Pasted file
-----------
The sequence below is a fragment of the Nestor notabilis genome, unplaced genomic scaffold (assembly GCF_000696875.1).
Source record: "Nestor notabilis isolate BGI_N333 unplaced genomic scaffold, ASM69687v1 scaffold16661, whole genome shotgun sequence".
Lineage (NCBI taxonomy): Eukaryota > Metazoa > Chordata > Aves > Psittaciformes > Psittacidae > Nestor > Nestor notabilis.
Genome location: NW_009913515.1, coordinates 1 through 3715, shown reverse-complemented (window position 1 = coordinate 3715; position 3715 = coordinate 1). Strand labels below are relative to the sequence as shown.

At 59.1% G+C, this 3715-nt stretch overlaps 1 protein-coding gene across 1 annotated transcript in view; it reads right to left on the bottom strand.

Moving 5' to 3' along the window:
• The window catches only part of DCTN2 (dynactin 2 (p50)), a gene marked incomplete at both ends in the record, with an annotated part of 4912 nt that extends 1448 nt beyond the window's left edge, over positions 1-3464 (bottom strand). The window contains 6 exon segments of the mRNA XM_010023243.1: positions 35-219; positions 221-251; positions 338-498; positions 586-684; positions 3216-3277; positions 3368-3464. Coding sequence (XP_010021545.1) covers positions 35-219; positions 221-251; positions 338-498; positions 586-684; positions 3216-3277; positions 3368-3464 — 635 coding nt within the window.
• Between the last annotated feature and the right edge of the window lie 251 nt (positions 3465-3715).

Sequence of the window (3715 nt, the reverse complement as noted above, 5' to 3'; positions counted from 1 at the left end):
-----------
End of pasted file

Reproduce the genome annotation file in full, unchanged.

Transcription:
The sequence below is a fragment of the Nestor notabilis genome, unplaced genomic scaffold (assembly GCF_000696875.1).
Source record: "Nestor notabilis isolate BGI_N333 unplaced genomic scaffold, ASM69687v1 scaffold16661, whole genome shotgun sequence".
Lineage (NCBI taxonomy): Eukaryota > Metazoa > Chordata > Aves > Psittaciformes > Psittacidae > Nestor > Nestor notabilis.
Genome location: NW_009913515.1, coordinates 1 through 3715, shown reverse-complemented (window position 1 = coordinate 3715; position 3715 = coordinate 1). Strand labels below are relative to the sequence as shown.

At 59.1% G+C, this 3715-nt stretch overlaps 1 protein-coding gene across 1 annotated transcript in view; it reads right to left on the bottom strand.

Moving 5' to 3' along the window:
• The window catches only part of DCTN2 (dynactin 2 (p50)), a gene marked incomplete at both ends in the record, with an annotated part of 4912 nt that extends 1448 nt beyond the window's left edge, over positions 1-3464 (bottom strand). The window contains 6 exon segments of the mRNA XM_010023243.1: positions 35-219; positions 221-251; positions 338-498; positions 586-684; positions 3216-3277; positions 3368-3464. Coding sequence (XP_010021545.1) covers positions 35-219; positions 221-251; positions 338-498; positions 586-684; positions 3216-3277; positions 3368-3464 — 635 coding nt within the window.
• Between the last annotated feature and the right edge of the window lie 251 nt (positions 3465-3715).

Sequence of the window (3715 nt, the reverse complement as noted above, 5' to 3'; positions counted from 1 at the left end):